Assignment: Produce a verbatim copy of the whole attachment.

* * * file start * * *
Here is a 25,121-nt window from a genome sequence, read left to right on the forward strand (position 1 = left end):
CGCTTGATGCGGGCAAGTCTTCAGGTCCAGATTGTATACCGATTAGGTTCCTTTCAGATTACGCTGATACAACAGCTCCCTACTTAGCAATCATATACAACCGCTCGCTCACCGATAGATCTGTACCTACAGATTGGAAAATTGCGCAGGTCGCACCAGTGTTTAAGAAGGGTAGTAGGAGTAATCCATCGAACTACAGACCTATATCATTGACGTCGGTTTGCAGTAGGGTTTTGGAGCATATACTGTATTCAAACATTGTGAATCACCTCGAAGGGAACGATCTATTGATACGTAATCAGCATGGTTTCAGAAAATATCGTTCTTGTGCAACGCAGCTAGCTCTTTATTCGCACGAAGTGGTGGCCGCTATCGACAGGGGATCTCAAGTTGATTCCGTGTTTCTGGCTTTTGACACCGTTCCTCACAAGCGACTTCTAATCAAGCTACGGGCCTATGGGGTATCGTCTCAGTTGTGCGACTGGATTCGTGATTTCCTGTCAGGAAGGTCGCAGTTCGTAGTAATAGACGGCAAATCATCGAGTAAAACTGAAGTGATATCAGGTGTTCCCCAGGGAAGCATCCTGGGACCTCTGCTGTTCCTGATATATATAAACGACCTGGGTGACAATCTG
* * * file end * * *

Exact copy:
Here is a 25,121-nt window from a genome sequence, read left to right on the forward strand (position 1 = left end):
CGCTTGATGCGGGCAAGTCTTCAGGTCCAGATTGTATACCGATTAGGTTCCTTTCAGATTACGCTGATACAACAGCTCCCTACTTAGCAATCATATACAACCGCTCGCTCACCGATAGATCTGTACCTACAGATTGGAAAATTGCGCAGGTCGCACCAGTGTTTAAGAAGGGTAGTAGGAGTAATCCATCGAACTACAGACCTATATCATTGACGTCGGTTTGCAGTAGGGTTTTGGAGCATATACTGTATTCAAACATTGTGAATCACCTCGAAGGGAACGATCTATTGATACGTAATCAGCATGGTTTCAGAAAATATCGTTCTTGTGCAACGCAGCTAGCTCTTTATTCGCACGAAGTGGTGGCCGCTATCGACAGGGGATCTCAAGTTGATTCCGTGTTTCTGGCTTTTGACACCGTTCCTCACAAGCGACTTCTAATCAAGCTACGGGCCTATGGGGTATCGTCTCAGTTGTGCGACTGGATTCGTGATTTCCTGTCAGGAAGGTCGCAGTTCGTAGTAATAGACGGCAAATCATCGAGTAAAACTGAAGTGATATCAGGTGTTCCCCAGGGAAGCATCCTGGGACCTCTGCTGTTCCTGATATATATAAACGACCTGGGTGACAATCTG